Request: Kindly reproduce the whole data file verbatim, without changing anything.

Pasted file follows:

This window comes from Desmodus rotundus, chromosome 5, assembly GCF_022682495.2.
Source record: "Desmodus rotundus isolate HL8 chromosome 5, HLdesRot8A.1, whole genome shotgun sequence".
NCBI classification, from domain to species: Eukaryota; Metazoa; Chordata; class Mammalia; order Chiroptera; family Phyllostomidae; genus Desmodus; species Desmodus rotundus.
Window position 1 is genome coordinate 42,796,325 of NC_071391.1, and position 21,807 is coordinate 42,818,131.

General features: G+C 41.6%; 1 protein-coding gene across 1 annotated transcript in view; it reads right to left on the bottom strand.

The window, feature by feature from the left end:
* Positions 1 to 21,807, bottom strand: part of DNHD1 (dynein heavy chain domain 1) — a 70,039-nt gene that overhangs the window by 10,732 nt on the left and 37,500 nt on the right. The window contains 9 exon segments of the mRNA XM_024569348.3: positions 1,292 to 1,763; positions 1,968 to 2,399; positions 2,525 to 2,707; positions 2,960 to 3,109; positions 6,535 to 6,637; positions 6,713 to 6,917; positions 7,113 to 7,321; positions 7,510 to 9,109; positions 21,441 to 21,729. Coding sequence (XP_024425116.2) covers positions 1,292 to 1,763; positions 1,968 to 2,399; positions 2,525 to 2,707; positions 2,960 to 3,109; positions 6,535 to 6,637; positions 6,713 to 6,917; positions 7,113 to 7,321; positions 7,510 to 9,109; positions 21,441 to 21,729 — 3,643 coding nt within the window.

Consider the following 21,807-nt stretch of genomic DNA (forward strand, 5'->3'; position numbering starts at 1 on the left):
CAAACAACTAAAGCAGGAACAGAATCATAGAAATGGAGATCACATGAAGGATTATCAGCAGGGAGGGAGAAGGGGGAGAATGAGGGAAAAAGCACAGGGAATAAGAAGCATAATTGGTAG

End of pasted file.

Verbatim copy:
This window comes from Desmodus rotundus, chromosome 5, assembly GCF_022682495.2.
Source record: "Desmodus rotundus isolate HL8 chromosome 5, HLdesRot8A.1, whole genome shotgun sequence".
NCBI classification, from domain to species: Eukaryota; Metazoa; Chordata; class Mammalia; order Chiroptera; family Phyllostomidae; genus Desmodus; species Desmodus rotundus.
Window position 1 is genome coordinate 42,796,325 of NC_071391.1, and position 21,807 is coordinate 42,818,131.

General features: G+C 41.6%; 1 protein-coding gene across 1 annotated transcript in view; it reads right to left on the bottom strand.

The window, feature by feature from the left end:
* Positions 1 to 21,807, bottom strand: part of DNHD1 (dynein heavy chain domain 1) — a 70,039-nt gene that overhangs the window by 10,732 nt on the left and 37,500 nt on the right. The window contains 9 exon segments of the mRNA XM_024569348.3: positions 1,292 to 1,763; positions 1,968 to 2,399; positions 2,525 to 2,707; positions 2,960 to 3,109; positions 6,535 to 6,637; positions 6,713 to 6,917; positions 7,113 to 7,321; positions 7,510 to 9,109; positions 21,441 to 21,729. Coding sequence (XP_024425116.2) covers positions 1,292 to 1,763; positions 1,968 to 2,399; positions 2,525 to 2,707; positions 2,960 to 3,109; positions 6,535 to 6,637; positions 6,713 to 6,917; positions 7,113 to 7,321; positions 7,510 to 9,109; positions 21,441 to 21,729 — 3,643 coding nt within the window.

Consider the following 21,807-nt stretch of genomic DNA (forward strand, 5'->3'; position numbering starts at 1 on the left):
CAAACAACTAAAGCAGGAACAGAATCATAGAAATGGAGATCACATGAAGGATTATCAGCAGGGAGGGAGAAGGGGGAGAATGAGGGAAAAAGCACAGGGAATAAGAAGCATAATTGGTAG